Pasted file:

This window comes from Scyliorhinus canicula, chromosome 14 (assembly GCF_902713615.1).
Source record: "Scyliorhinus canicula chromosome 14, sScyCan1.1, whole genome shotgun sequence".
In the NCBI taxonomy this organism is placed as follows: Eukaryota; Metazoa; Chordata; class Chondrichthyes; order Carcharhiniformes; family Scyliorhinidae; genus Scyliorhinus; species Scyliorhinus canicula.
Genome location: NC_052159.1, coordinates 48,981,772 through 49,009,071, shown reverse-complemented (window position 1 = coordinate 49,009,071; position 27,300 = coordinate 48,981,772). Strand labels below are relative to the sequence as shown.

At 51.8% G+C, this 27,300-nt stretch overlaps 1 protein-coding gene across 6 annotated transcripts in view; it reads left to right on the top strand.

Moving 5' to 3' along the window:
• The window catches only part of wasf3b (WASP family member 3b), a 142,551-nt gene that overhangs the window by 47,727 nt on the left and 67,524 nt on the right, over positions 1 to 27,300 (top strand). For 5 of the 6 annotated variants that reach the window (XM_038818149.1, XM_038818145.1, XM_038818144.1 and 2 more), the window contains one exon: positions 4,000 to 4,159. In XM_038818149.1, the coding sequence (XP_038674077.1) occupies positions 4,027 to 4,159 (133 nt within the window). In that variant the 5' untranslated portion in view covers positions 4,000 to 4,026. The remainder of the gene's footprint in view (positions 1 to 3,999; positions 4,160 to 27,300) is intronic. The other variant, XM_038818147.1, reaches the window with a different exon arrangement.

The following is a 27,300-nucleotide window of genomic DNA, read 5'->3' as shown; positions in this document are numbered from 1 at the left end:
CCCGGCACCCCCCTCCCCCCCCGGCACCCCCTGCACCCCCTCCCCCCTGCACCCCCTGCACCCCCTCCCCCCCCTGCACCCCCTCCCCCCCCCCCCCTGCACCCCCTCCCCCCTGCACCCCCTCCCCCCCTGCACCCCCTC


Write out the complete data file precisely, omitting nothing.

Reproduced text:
This window comes from Scyliorhinus canicula, chromosome 14 (assembly GCF_902713615.1).
Source record: "Scyliorhinus canicula chromosome 14, sScyCan1.1, whole genome shotgun sequence".
In the NCBI taxonomy this organism is placed as follows: Eukaryota; Metazoa; Chordata; class Chondrichthyes; order Carcharhiniformes; family Scyliorhinidae; genus Scyliorhinus; species Scyliorhinus canicula.
Genome location: NC_052159.1, coordinates 48,981,772 through 49,009,071, shown reverse-complemented (window position 1 = coordinate 49,009,071; position 27,300 = coordinate 48,981,772). Strand labels below are relative to the sequence as shown.

At 51.8% G+C, this 27,300-nt stretch overlaps 1 protein-coding gene across 6 annotated transcripts in view; it reads left to right on the top strand.

Moving 5' to 3' along the window:
• The window catches only part of wasf3b (WASP family member 3b), a 142,551-nt gene that overhangs the window by 47,727 nt on the left and 67,524 nt on the right, over positions 1 to 27,300 (top strand). For 5 of the 6 annotated variants that reach the window (XM_038818149.1, XM_038818145.1, XM_038818144.1 and 2 more), the window contains one exon: positions 4,000 to 4,159. In XM_038818149.1, the coding sequence (XP_038674077.1) occupies positions 4,027 to 4,159 (133 nt within the window). In that variant the 5' untranslated portion in view covers positions 4,000 to 4,026. The remainder of the gene's footprint in view (positions 1 to 3,999; positions 4,160 to 27,300) is intronic. The other variant, XM_038818147.1, reaches the window with a different exon arrangement.

The following is a 27,300-nucleotide window of genomic DNA, read 5'->3' as shown; positions in this document are numbered from 1 at the left end:
CCCGGCACCCCCCTCCCCCCCCGGCACCCCCTGCACCCCCTCCCCCCTGCACCCCCTGCACCCCCTCCCCCCCCTGCACCCCCTCCCCCCCCCCCCCTGCACCCCCTCCCCCCTGCACCCCCTCCCCCCCTGCACCCCCTC